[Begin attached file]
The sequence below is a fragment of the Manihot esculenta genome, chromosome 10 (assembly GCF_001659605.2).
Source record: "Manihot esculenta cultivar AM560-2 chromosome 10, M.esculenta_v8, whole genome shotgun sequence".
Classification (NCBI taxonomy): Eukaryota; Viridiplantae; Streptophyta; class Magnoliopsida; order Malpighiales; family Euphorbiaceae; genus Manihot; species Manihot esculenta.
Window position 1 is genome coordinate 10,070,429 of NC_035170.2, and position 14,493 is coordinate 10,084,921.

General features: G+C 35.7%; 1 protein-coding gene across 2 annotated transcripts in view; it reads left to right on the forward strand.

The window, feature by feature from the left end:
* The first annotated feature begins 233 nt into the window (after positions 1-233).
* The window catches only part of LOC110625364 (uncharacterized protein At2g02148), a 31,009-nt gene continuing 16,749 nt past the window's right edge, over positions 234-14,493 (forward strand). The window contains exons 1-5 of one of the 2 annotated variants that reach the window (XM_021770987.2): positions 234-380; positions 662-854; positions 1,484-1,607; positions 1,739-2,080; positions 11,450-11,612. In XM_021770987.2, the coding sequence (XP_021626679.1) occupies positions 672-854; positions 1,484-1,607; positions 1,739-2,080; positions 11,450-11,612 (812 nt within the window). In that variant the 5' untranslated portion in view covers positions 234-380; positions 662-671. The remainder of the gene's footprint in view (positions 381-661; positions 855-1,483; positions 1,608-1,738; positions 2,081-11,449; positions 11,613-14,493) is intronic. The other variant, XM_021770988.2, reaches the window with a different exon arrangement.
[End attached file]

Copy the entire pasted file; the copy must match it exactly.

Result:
The sequence below is a fragment of the Manihot esculenta genome, chromosome 10 (assembly GCF_001659605.2).
Source record: "Manihot esculenta cultivar AM560-2 chromosome 10, M.esculenta_v8, whole genome shotgun sequence".
Classification (NCBI taxonomy): Eukaryota; Viridiplantae; Streptophyta; class Magnoliopsida; order Malpighiales; family Euphorbiaceae; genus Manihot; species Manihot esculenta.
Window position 1 is genome coordinate 10,070,429 of NC_035170.2, and position 14,493 is coordinate 10,084,921.

General features: G+C 35.7%; 1 protein-coding gene across 2 annotated transcripts in view; it reads left to right on the forward strand.

The window, feature by feature from the left end:
* The first annotated feature begins 233 nt into the window (after positions 1-233).
* The window catches only part of LOC110625364 (uncharacterized protein At2g02148), a 31,009-nt gene continuing 16,749 nt past the window's right edge, over positions 234-14,493 (forward strand). The window contains exons 1-5 of one of the 2 annotated variants that reach the window (XM_021770987.2): positions 234-380; positions 662-854; positions 1,484-1,607; positions 1,739-2,080; positions 11,450-11,612. In XM_021770987.2, the coding sequence (XP_021626679.1) occupies positions 672-854; positions 1,484-1,607; positions 1,739-2,080; positions 11,450-11,612 (812 nt within the window). In that variant the 5' untranslated portion in view covers positions 234-380; positions 662-671. The remainder of the gene's footprint in view (positions 381-661; positions 855-1,483; positions 1,608-1,738; positions 2,081-11,449; positions 11,613-14,493) is intronic. The other variant, XM_021770988.2, reaches the window with a different exon arrangement.